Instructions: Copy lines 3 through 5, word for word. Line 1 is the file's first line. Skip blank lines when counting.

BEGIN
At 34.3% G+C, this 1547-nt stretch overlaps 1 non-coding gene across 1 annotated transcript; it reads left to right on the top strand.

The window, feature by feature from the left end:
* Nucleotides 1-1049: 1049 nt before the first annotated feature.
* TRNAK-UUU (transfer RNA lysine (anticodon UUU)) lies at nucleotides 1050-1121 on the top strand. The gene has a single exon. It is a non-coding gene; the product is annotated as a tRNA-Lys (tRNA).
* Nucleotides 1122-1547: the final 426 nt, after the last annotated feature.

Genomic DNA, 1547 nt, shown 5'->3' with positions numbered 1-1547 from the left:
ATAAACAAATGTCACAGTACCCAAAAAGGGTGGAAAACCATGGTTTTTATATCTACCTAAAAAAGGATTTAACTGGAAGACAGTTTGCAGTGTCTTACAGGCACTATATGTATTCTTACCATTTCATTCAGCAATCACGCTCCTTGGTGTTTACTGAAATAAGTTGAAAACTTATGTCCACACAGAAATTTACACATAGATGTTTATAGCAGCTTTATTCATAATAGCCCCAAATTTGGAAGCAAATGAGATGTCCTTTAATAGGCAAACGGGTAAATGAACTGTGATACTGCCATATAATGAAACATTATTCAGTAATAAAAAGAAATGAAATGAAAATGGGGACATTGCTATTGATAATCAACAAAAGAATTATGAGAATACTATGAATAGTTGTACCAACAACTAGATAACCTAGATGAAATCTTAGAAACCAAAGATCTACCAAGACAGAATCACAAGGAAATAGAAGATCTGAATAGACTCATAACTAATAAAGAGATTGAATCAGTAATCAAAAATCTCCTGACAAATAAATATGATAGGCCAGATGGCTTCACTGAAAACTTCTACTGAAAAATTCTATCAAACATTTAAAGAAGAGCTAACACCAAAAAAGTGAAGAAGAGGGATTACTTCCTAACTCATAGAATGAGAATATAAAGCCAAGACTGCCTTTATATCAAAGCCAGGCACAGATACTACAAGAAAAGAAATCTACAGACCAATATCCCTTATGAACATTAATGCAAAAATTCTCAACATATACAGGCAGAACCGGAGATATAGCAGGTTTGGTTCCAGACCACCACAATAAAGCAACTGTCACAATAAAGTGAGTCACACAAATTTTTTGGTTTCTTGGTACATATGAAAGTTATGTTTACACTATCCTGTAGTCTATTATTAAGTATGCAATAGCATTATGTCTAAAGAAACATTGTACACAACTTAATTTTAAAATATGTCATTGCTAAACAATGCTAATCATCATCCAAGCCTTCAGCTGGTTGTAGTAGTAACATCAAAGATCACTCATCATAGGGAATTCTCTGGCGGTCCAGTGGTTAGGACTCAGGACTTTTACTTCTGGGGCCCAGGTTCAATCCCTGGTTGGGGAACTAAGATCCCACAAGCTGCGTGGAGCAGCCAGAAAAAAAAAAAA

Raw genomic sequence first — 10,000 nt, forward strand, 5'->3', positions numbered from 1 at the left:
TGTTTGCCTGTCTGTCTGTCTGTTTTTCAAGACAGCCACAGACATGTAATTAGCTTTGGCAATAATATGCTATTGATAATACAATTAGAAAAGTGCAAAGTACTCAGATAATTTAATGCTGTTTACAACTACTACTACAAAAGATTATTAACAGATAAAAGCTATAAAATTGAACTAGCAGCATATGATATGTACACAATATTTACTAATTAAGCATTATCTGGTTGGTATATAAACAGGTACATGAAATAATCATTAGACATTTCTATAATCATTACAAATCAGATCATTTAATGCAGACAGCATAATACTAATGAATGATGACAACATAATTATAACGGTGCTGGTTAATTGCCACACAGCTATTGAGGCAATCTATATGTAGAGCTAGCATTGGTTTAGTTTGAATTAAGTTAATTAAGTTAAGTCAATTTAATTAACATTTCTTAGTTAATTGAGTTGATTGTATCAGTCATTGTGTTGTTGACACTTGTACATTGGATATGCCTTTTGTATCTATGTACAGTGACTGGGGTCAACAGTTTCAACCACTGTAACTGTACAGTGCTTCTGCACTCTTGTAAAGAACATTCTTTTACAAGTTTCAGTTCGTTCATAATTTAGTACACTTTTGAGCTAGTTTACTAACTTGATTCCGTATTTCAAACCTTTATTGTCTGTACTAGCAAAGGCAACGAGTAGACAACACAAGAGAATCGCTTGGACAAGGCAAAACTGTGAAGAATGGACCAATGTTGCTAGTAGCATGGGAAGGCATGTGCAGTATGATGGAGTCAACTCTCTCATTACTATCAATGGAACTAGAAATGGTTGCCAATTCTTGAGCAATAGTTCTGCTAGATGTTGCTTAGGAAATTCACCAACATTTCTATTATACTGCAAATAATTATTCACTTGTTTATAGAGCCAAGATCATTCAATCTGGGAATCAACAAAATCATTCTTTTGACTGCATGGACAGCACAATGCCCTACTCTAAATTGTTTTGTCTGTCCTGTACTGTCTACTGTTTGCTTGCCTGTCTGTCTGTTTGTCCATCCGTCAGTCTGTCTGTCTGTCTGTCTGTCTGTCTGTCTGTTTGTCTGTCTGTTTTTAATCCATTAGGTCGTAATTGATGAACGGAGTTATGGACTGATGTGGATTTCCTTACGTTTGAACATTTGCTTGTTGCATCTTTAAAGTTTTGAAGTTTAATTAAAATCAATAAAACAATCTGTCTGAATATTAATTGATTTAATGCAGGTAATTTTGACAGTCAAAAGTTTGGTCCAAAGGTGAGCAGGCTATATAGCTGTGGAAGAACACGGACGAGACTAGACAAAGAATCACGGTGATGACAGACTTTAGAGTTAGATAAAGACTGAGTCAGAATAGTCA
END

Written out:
* Nucleotides 1-1049: 1049 nt before the first annotated feature.
* TRNAK-UUU (transfer RNA lysine (anticodon UUU)) lies at nucleotides 1050-1121 on the top strand. The gene has a single exon. It is a non-coding gene; the product is annotated as a tRNA-Lys (tRNA).
* Nucleotides 1122-1547: the final 426 nt, after the last annotated feature.